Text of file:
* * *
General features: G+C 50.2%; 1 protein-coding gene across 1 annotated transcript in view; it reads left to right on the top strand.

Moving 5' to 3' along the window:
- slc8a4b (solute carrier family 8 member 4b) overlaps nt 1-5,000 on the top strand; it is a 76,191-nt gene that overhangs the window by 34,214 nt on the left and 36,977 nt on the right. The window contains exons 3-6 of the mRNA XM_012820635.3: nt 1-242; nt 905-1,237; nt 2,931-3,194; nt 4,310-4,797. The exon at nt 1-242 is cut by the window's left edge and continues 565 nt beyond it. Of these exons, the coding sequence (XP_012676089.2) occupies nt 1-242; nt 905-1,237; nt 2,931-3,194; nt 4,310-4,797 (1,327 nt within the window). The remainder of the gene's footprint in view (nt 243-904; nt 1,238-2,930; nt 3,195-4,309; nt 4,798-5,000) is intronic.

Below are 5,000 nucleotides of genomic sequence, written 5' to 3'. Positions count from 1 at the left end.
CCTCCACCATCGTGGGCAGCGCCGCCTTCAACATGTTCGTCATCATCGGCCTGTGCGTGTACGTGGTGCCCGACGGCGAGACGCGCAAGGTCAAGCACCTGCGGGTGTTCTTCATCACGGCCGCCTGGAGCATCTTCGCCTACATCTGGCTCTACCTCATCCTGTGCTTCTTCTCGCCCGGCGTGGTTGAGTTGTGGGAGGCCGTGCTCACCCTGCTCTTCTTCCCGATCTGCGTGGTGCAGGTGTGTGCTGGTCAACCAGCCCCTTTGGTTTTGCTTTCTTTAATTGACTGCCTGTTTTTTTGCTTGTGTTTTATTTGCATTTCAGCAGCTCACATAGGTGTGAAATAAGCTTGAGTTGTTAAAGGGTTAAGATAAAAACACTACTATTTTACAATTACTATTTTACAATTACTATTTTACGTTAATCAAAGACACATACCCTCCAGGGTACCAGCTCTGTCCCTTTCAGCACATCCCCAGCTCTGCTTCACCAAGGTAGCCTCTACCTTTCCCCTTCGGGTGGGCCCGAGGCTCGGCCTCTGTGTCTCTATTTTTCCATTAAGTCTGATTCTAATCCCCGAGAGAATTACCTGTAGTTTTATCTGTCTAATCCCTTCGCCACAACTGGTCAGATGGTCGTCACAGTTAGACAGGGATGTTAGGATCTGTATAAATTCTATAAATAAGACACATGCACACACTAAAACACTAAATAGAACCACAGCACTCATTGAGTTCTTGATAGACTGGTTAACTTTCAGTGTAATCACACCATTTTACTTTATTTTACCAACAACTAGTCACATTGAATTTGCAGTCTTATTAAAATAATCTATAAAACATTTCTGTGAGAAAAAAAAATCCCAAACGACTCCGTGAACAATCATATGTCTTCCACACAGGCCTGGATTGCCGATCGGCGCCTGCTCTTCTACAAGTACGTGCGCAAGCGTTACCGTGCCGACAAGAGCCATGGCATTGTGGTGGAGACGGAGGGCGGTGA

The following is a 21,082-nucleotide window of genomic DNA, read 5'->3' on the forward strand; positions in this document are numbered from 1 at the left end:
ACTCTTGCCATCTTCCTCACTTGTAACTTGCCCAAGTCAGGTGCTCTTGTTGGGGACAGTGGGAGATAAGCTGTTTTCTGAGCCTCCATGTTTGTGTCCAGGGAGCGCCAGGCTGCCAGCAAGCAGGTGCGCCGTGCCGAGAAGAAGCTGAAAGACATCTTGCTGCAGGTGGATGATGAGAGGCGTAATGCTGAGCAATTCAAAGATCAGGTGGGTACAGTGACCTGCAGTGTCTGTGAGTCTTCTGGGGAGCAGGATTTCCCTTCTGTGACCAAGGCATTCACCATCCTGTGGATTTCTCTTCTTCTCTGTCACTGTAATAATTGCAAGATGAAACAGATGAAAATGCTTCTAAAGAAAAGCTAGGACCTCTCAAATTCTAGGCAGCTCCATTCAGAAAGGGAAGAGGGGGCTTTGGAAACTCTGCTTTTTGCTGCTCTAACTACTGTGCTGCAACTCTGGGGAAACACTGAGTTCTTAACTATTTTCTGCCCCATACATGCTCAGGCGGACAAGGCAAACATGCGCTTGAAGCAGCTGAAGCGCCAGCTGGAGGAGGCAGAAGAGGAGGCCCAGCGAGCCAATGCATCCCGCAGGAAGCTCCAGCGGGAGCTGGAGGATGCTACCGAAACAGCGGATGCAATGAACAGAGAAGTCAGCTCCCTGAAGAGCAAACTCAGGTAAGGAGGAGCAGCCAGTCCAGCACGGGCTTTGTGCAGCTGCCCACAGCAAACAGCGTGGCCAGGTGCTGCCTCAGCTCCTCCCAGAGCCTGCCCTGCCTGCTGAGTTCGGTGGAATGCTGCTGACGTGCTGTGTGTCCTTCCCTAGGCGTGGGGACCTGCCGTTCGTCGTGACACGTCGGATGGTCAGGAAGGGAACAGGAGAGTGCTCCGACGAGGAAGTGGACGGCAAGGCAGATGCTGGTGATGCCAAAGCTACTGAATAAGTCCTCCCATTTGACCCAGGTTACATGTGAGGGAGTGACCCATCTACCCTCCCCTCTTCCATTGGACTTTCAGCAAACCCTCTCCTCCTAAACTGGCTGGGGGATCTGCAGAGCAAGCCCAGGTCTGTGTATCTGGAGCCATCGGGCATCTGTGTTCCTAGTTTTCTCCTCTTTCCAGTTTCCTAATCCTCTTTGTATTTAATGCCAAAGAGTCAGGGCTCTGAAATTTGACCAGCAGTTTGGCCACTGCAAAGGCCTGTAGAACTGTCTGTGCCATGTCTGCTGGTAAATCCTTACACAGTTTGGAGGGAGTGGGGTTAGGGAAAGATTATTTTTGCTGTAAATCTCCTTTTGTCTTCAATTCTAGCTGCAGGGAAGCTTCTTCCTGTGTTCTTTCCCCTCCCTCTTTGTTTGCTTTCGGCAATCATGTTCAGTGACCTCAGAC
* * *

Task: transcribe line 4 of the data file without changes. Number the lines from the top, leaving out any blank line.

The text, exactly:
Below are 5,000 nucleotides of genomic sequence, written 5' to 3'. Positions count from 1 at the left end.